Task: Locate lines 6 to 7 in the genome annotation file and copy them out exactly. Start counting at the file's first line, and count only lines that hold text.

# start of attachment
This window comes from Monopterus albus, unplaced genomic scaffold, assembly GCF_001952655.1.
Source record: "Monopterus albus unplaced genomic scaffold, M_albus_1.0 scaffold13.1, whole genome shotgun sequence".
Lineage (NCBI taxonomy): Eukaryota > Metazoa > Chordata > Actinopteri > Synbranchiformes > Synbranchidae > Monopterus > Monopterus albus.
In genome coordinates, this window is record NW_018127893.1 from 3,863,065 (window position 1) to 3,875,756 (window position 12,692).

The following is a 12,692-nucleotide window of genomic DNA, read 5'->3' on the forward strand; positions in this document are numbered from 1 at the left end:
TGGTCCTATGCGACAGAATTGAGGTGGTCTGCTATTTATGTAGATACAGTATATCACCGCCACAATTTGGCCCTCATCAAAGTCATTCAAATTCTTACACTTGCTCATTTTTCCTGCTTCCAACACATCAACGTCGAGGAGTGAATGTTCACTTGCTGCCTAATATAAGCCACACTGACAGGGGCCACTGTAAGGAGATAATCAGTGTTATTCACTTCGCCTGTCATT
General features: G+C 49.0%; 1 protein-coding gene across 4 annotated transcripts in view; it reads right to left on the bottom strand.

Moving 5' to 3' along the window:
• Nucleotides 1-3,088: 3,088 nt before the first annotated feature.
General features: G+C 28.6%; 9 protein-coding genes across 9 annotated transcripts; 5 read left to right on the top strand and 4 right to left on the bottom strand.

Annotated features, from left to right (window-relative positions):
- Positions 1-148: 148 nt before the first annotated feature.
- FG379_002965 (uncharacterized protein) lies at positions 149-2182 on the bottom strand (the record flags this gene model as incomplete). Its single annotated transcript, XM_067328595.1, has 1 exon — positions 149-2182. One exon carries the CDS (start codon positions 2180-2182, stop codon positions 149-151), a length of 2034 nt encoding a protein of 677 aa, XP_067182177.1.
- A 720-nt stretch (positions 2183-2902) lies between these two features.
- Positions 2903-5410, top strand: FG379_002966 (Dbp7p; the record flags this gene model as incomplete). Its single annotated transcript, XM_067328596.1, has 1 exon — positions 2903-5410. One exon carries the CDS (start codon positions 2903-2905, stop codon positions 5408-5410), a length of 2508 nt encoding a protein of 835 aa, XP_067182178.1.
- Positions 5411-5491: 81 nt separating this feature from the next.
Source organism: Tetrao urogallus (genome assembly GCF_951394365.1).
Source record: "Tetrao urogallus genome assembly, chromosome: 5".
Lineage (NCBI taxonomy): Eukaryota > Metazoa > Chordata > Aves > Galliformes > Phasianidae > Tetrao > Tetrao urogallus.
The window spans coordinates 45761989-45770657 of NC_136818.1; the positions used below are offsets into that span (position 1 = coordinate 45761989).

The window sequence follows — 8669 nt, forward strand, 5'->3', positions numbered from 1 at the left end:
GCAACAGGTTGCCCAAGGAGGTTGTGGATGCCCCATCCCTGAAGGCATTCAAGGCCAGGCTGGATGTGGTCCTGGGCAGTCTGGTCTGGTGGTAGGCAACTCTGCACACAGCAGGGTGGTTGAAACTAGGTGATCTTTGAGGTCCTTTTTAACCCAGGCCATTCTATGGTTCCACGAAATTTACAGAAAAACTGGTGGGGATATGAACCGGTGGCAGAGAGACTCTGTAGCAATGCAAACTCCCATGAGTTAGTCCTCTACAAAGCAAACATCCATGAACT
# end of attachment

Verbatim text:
TGGTCCTATGCGACAGAATTGAGGTGGTCTGCTATTTATGTAGATACAGTATATCACCGCCACAATTTGGCCCTCATCAAAGTCATTCAAATTCTTACACTTGCTCATTTTTCCTGCTTCCAACACATCAACGTCGAGGAGTGAATGTTCACTTGCTGCCTAATATAAGCCACACTGACAGGGGCCACTGTAAGGAGATAATCAGTGTTATTCACTTCGCCTGTCATT
General features: G+C 49.0%; 1 protein-coding gene across 4 annotated transcripts in view; it reads right to left on the bottom strand.